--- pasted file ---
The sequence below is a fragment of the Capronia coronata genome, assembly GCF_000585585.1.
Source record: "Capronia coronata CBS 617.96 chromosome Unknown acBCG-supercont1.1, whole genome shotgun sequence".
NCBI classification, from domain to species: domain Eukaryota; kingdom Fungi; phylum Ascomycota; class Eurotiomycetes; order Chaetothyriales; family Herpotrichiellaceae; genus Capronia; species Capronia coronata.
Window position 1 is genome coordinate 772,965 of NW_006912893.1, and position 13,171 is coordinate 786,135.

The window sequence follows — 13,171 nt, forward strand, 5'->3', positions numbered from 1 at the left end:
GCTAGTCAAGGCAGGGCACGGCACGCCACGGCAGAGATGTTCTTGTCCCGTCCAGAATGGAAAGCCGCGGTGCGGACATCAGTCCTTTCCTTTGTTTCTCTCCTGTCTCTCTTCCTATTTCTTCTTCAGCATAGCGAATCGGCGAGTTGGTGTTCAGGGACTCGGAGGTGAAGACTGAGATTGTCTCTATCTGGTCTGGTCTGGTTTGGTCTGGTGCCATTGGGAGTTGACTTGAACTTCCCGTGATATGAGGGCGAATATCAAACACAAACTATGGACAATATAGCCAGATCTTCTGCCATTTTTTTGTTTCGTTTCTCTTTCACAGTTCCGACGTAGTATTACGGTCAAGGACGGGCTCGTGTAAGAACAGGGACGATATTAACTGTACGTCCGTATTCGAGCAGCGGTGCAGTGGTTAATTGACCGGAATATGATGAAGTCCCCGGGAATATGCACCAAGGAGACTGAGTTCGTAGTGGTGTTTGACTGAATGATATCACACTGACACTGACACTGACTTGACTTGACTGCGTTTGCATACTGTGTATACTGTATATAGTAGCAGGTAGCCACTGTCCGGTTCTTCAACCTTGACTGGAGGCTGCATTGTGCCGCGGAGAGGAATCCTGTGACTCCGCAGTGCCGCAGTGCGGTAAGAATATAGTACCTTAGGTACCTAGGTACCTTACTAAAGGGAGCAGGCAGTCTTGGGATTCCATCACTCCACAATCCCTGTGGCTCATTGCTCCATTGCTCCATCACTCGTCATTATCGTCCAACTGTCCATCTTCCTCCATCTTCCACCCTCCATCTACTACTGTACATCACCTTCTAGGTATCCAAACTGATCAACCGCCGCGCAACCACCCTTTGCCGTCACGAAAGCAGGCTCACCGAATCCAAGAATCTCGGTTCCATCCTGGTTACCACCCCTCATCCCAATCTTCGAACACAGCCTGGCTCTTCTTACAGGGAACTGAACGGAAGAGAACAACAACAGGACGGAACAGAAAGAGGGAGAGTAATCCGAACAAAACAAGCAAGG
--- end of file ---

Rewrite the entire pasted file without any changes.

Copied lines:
The sequence below is a fragment of the Capronia coronata genome, assembly GCF_000585585.1.
Source record: "Capronia coronata CBS 617.96 chromosome Unknown acBCG-supercont1.1, whole genome shotgun sequence".
NCBI classification, from domain to species: domain Eukaryota; kingdom Fungi; phylum Ascomycota; class Eurotiomycetes; order Chaetothyriales; family Herpotrichiellaceae; genus Capronia; species Capronia coronata.
Window position 1 is genome coordinate 772,965 of NW_006912893.1, and position 13,171 is coordinate 786,135.

The window sequence follows — 13,171 nt, forward strand, 5'->3', positions numbered from 1 at the left end:
GCTAGTCAAGGCAGGGCACGGCACGCCACGGCAGAGATGTTCTTGTCCCGTCCAGAATGGAAAGCCGCGGTGCGGACATCAGTCCTTTCCTTTGTTTCTCTCCTGTCTCTCTTCCTATTTCTTCTTCAGCATAGCGAATCGGCGAGTTGGTGTTCAGGGACTCGGAGGTGAAGACTGAGATTGTCTCTATCTGGTCTGGTCTGGTTTGGTCTGGTGCCATTGGGAGTTGACTTGAACTTCCCGTGATATGAGGGCGAATATCAAACACAAACTATGGACAATATAGCCAGATCTTCTGCCATTTTTTTGTTTCGTTTCTCTTTCACAGTTCCGACGTAGTATTACGGTCAAGGACGGGCTCGTGTAAGAACAGGGACGATATTAACTGTACGTCCGTATTCGAGCAGCGGTGCAGTGGTTAATTGACCGGAATATGATGAAGTCCCCGGGAATATGCACCAAGGAGACTGAGTTCGTAGTGGTGTTTGACTGAATGATATCACACTGACACTGACACTGACTTGACTTGACTGCGTTTGCATACTGTGTATACTGTATATAGTAGCAGGTAGCCACTGTCCGGTTCTTCAACCTTGACTGGAGGCTGCATTGTGCCGCGGAGAGGAATCCTGTGACTCCGCAGTGCCGCAGTGCGGTAAGAATATAGTACCTTAGGTACCTAGGTACCTTACTAAAGGGAGCAGGCAGTCTTGGGATTCCATCACTCCACAATCCCTGTGGCTCATTGCTCCATTGCTCCATCACTCGTCATTATCGTCCAACTGTCCATCTTCCTCCATCTTCCACCCTCCATCTACTACTGTACATCACCTTCTAGGTATCCAAACTGATCAACCGCCGCGCAACCACCCTTTGCCGTCACGAAAGCAGGCTCACCGAATCCAAGAATCTCGGTTCCATCCTGGTTACCACCCCTCATCCCAATCTTCGAACACAGCCTGGCTCTTCTTACAGGGAACTGAACGGAAGAGAACAACAACAGGACGGAACAGAAAGAGGGAGAGTAATCCGAACAAAACAAGCAAGG